Ownership of a business idea
I have been working for a company for a year, and proposed an idea for a new (internet) product when I first started. Despite some initial enthusiasm, my boss eventually shelved the idea. I brought it up several more times, and even did a very small market test that said it would be successful, but she has still shelved the idea for various reasons with no clear intent about when/if we would ever implement it. Now, a year later, I brought up the idea with a friend, who is excited about it, and wants us to make this our ''weekend project.'' My question is does my current employer own this idea, because it was developed while I worked at her company? I don't think it's a patentable feature, but it hasn't been brought to market by anyone yet and there could be considerable ''first move advantage''. I'm mostly worried about being sued if the weekend project becomes successful and my employer wants to claim rights to it.
We operate in California but we are technically a Delaware corporation, if that matters.
1 Answer from Attorneys
Re: Ownership of a business idea
Generally speaking, there is no property right in an idea. Abstract notions are not trade secrets, nor are they patentable or otherwise subject to protection. If you were being paid to create ideas, and you conceived this idea while on the employer's time, you perhaps could be sued successfully for misuse of the time as a breach of your employment agreement, but you wouldn't be liable for misappropriating the value of the idea itself.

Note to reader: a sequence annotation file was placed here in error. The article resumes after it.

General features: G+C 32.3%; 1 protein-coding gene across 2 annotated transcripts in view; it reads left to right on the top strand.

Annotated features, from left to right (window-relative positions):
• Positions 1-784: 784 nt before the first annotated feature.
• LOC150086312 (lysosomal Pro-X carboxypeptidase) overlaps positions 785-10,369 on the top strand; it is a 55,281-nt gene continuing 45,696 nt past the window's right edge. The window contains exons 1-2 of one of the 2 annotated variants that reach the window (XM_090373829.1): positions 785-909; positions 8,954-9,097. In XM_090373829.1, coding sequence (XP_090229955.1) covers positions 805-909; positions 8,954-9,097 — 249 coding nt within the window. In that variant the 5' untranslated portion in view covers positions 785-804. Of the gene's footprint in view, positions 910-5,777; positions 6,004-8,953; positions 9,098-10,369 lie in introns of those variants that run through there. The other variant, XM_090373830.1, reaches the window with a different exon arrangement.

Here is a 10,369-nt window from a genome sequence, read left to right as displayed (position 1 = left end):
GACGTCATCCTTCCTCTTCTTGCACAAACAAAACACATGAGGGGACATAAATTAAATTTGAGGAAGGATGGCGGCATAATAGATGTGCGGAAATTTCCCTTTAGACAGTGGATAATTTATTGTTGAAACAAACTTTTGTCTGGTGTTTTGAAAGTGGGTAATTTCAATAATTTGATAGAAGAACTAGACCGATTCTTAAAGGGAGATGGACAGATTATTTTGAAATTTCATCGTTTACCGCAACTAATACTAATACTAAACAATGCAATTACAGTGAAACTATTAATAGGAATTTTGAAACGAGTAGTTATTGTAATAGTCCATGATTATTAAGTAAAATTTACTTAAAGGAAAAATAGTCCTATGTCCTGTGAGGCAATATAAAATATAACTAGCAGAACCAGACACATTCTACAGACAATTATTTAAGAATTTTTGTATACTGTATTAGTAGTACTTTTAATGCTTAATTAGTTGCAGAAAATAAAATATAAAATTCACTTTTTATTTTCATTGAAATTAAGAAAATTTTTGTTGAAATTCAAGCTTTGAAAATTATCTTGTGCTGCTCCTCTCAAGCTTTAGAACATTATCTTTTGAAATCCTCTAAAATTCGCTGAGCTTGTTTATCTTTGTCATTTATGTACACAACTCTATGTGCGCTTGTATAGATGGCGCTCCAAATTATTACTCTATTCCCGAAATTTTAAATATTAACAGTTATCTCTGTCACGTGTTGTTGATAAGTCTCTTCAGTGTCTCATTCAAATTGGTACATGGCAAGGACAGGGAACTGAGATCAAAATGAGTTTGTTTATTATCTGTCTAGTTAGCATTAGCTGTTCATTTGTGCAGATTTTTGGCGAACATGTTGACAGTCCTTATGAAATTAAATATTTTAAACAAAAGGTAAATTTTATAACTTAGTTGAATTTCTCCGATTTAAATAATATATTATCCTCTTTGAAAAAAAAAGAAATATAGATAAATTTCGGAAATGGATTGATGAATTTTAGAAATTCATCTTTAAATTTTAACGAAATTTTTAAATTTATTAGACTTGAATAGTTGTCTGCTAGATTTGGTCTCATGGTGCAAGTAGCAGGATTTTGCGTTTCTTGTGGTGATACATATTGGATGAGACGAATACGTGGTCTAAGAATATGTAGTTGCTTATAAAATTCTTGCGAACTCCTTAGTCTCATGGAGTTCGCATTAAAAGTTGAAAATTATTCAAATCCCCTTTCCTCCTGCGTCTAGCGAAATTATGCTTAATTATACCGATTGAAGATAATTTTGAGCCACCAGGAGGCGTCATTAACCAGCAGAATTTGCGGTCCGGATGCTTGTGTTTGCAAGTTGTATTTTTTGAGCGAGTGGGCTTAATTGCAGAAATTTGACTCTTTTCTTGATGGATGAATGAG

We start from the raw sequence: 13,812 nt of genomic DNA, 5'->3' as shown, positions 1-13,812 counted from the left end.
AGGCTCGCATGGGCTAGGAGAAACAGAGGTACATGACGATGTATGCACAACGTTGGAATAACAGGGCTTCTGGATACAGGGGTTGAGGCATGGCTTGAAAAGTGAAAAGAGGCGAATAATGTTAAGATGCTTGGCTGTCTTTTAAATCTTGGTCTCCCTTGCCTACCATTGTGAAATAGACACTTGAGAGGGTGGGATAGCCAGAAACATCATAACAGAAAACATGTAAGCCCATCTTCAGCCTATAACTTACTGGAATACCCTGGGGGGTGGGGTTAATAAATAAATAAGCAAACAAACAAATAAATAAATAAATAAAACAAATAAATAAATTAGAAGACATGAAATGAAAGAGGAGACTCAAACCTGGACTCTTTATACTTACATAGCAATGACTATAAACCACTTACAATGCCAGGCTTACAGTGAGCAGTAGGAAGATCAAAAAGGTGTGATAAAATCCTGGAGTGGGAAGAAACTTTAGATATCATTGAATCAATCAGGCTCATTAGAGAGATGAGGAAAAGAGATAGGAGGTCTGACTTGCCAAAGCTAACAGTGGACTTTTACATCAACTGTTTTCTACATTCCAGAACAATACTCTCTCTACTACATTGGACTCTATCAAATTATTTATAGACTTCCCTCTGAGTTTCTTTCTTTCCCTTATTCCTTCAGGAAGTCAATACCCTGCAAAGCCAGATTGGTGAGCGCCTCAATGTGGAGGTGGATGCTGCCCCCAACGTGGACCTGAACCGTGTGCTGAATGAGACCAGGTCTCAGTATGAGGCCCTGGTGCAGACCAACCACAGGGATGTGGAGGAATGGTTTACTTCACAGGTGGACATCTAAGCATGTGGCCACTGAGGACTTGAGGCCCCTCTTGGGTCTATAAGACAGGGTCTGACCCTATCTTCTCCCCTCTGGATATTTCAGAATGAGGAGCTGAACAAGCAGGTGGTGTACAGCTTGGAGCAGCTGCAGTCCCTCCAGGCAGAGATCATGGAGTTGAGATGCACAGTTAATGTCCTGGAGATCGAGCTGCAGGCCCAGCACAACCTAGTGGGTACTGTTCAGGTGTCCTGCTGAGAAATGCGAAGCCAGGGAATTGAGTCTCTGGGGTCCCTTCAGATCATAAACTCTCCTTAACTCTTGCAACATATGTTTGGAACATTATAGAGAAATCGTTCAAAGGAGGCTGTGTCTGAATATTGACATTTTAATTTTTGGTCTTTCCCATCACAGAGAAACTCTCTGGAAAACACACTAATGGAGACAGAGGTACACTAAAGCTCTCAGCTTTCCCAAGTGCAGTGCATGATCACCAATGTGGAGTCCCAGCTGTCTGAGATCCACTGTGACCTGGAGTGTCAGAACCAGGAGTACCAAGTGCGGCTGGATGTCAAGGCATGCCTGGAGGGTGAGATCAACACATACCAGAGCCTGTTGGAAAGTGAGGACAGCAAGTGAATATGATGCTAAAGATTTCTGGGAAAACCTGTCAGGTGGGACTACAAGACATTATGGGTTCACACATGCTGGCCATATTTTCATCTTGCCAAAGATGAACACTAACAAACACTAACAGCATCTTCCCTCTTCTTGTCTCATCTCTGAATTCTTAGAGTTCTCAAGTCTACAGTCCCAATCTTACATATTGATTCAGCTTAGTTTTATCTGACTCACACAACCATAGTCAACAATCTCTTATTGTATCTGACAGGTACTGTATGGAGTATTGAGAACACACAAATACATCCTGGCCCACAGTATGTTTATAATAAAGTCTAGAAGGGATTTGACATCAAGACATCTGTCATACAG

Another exception under which a suit for damages for misappropriation of a business idea might succeed is when the person with the idea owes a special or fiduciary duty to the employing firm because of being its director, substantial owner, or high-ranking officer. Such persons may owe a duty to the firm and its other owners to remain loyal to it. This would not apply to rank-and-file employees.
I can't say your employer wouldn't sue you - companies sometimes sue departed ex-employees who start competing businesses or use ideas they developed while employed - but the main purpose of such suits is usually to threaten and harass. The law in California and many other states favors competition and entrepreneurship, and such suits, even to enforce non-compete agreements, are by and large unsuccessful.
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